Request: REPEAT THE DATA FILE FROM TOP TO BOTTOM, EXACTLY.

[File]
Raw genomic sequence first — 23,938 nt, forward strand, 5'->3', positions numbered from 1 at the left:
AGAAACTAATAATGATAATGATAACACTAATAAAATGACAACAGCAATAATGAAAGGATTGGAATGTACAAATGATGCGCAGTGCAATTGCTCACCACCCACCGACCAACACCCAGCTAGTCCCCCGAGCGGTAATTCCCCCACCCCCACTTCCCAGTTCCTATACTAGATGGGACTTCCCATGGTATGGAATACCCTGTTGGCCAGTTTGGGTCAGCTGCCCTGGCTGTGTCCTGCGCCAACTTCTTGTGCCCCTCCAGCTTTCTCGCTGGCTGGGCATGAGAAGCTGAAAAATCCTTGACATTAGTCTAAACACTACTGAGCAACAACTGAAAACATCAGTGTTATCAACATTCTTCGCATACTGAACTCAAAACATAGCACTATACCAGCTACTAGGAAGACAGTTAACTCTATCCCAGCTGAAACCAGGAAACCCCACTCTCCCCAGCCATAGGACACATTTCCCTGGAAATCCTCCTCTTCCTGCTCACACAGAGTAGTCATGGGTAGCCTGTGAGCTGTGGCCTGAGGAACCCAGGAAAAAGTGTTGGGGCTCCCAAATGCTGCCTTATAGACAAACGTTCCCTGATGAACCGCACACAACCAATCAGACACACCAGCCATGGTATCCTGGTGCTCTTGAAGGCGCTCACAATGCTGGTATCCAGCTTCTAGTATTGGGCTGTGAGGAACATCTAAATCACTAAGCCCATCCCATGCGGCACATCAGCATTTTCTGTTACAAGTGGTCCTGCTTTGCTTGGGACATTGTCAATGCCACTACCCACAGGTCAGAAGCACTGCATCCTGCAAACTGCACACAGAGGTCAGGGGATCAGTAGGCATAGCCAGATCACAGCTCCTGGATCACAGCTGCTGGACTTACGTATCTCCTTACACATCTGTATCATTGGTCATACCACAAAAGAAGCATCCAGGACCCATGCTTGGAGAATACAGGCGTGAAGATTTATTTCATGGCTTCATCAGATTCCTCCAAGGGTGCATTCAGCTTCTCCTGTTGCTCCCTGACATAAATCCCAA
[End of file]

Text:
Raw genomic sequence first — 23,938 nt, forward strand, 5'->3', positions numbered from 1 at the left:
AGAAACTAATAATGATAATGATAACACTAATAAAATGACAACAGCAATAATGAAAGGATTGGAATGTACAAATGATGCGCAGTGCAATTGCTCACCACCCACCGACCAACACCCAGCTAGTCCCCCGAGCGGTAATTCCCCCACCCCCACTTCCCAGTTCCTATACTAGATGGGACTTCCCATGGTATGGAATACCCTGTTGGCCAGTTTGGGTCAGCTGCCCTGGCTGTGTCCTGCGCCAACTTCTTGTGCCCCTCCAGCTTTCTCGCTGGCTGGGCATGAGAAGCTGAAAAATCCTTGACATTAGTCTAAACACTACTGAGCAACAACTGAAAACATCAGTGTTATCAACATTCTTCGCATACTGAACTCAAAACATAGCACTATACCAGCTACTAGGAAGACAGTTAACTCTATCCCAGCTGAAACCAGGAAACCCCACTCTCCCCAGCCATAGGACACATTTCCCTGGAAATCCTCCTCTTCCTGCTCACACAGAGTAGTCATGGGTAGCCTGTGAGCTGTGGCCTGAGGAACCCAGGAAAAAGTGTTGGGGCTCCCAAATGCTGCCTTATAGACAAACGTTCCCTGATGAACCGCACACAACCAATCAGACACACCAGCCATGGTATCCTGGTGCTCTTGAAGGCGCTCACAATGCTGGTATCCAGCTTCTAGTATTGGGCTGTGAGGAACATCTAAATCACTAAGCCCATCCCATGCGGCACATCAGCATTTTCTGTTACAAGTGGTCCTGCTTTGCTTGGGACATTGTCAATGCCACTACCCACAGGTCAGAAGCACTGCATCCTGCAAACTGCACACAGAGGTCAGGGGATCAGTAGGCATAGCCAGATCACAGCTCCTGGATCACAGCTGCTGGACTTACGTATCTCCTTACACATCTGTATCATTGGTCATACCACAAAAGAAGCATCCAGGACCCATGCTTGGAGAATACAGGCGTGAAGATTTATTTCATGGCTTCATCAGATTCCTCCAAGGGTGCATTCAGCTTCTCCTGTTGCTCCCTGACATAAATCCCAA